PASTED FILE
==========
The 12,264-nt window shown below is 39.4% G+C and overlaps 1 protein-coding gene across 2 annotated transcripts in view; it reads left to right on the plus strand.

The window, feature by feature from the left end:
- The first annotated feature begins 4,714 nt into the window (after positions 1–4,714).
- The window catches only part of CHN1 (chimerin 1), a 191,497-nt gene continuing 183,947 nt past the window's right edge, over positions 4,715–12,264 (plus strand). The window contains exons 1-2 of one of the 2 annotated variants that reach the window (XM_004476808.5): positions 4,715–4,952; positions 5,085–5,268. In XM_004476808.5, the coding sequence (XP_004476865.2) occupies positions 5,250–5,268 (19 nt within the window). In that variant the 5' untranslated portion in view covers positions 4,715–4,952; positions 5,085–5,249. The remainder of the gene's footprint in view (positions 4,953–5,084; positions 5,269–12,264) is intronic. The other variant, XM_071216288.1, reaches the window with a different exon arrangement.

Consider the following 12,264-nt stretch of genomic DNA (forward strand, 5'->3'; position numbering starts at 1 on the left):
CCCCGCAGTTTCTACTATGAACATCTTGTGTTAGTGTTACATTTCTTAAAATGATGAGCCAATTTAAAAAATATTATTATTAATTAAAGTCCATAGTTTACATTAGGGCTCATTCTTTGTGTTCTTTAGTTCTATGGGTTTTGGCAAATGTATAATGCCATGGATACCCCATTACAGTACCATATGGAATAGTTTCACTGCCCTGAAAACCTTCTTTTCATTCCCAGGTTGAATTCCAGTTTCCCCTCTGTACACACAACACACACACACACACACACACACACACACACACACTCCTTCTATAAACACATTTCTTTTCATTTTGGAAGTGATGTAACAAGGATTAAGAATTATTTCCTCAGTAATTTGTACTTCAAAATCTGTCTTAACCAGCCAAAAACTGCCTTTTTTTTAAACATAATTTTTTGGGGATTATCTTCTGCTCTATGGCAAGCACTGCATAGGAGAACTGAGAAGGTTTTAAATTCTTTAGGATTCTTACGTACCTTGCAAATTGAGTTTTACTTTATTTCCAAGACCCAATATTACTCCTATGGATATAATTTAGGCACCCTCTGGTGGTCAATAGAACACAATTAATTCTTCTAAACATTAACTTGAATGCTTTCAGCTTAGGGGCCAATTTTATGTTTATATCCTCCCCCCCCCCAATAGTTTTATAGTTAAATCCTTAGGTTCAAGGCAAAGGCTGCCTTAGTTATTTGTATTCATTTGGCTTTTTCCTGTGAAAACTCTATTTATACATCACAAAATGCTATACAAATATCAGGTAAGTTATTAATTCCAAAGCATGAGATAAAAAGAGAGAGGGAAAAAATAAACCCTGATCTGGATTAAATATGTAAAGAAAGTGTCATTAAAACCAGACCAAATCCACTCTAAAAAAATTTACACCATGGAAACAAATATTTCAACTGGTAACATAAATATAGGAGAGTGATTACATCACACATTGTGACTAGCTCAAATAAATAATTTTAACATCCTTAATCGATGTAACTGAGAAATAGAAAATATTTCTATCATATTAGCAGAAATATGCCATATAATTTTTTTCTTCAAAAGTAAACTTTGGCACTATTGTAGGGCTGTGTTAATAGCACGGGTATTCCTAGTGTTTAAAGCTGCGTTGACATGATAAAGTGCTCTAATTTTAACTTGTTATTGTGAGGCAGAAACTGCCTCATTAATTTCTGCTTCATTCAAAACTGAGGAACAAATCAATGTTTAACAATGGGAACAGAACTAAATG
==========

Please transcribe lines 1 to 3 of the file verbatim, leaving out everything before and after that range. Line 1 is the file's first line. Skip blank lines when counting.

The 12,264-nt window shown below is 39.4% G+C and overlaps 1 protein-coding gene across 2 annotated transcripts in view; it reads left to right on the plus strand.

The window, feature by feature from the left end:
- The first annotated feature begins 4,714 nt into the window (after positions 1–4,714).